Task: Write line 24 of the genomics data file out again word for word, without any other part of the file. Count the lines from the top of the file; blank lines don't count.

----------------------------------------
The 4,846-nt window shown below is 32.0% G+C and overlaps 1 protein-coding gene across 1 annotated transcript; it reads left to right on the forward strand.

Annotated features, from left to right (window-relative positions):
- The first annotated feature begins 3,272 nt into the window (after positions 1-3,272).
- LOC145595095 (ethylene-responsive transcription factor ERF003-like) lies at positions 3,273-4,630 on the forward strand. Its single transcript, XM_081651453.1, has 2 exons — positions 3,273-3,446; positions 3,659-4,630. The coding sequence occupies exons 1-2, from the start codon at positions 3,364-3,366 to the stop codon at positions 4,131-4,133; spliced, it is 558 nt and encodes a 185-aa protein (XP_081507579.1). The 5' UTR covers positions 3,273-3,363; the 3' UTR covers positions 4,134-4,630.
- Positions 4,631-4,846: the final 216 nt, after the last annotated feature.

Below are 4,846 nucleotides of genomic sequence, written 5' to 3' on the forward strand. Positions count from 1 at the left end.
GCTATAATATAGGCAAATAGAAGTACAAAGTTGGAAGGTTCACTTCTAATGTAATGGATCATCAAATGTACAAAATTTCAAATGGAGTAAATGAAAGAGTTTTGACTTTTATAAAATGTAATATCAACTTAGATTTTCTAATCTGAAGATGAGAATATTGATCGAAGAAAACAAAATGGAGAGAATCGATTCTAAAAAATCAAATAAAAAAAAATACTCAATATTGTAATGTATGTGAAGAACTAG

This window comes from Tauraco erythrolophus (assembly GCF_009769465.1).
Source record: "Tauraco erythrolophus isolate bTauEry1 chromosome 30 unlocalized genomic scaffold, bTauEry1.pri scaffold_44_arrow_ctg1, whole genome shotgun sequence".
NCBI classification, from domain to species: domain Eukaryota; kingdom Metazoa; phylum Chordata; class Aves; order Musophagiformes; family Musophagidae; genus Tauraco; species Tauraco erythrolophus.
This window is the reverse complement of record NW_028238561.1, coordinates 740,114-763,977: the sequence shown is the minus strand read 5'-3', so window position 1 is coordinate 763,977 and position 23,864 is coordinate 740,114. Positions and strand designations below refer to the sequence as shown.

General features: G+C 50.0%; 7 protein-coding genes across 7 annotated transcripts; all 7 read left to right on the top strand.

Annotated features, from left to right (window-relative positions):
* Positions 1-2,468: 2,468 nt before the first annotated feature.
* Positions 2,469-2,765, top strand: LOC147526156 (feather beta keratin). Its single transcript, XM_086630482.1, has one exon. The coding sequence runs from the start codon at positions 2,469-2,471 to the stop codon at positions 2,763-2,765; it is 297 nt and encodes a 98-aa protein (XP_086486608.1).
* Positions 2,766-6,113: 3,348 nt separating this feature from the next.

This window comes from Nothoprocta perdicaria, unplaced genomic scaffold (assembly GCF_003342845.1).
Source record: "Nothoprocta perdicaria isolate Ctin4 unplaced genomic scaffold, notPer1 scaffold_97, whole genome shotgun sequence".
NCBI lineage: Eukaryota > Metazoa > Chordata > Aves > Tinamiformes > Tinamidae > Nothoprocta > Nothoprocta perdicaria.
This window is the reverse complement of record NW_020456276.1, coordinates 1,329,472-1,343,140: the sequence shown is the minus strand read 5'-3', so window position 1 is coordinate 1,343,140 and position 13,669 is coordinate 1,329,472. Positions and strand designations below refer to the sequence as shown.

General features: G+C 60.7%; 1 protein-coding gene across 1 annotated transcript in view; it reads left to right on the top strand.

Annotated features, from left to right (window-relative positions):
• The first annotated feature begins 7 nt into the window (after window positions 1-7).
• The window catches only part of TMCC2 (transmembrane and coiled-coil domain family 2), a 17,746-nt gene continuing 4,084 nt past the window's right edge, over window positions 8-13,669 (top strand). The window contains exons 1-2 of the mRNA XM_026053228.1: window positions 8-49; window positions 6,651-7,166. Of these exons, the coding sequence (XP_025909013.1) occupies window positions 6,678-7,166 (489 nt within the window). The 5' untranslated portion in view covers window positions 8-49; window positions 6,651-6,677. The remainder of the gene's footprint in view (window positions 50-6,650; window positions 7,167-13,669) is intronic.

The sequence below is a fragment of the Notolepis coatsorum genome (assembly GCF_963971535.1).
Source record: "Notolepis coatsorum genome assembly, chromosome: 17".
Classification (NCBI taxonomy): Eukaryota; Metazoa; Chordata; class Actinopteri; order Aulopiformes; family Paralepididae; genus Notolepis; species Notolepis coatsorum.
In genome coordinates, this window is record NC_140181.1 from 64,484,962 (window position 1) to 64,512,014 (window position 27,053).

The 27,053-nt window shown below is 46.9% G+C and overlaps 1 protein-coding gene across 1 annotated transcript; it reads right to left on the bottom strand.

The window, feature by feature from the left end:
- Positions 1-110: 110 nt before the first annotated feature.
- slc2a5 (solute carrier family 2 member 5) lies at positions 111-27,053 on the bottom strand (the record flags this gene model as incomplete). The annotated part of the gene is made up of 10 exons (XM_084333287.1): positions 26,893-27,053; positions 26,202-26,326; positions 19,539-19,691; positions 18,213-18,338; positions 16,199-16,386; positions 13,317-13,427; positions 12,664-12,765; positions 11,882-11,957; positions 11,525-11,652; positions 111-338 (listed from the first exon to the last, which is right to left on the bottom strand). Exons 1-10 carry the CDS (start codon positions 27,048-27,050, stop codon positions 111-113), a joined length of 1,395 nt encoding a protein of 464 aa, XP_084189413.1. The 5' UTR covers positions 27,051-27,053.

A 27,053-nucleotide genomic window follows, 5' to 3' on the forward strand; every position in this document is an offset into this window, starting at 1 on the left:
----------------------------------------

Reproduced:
• The window catches only part of TMCC2 (transmembrane and coiled-coil domain family 2), a 17,746-nt gene continuing 4,084 nt past the window's right edge, over window positions 8-13,669 (top strand). The window contains exons 1-2 of the mRNA XM_026053228.1: window positions 8-49; window positions 6,651-7,166. Of these exons, the coding sequence (XP_025909013.1) occupies window positions 6,678-7,166 (489 nt within the window). The 5' untranslated portion in view covers window positions 8-49; window positions 6,651-6,677. The remainder of the gene's footprint in view (window positions 50-6,650; window positions 7,167-13,669) is intronic.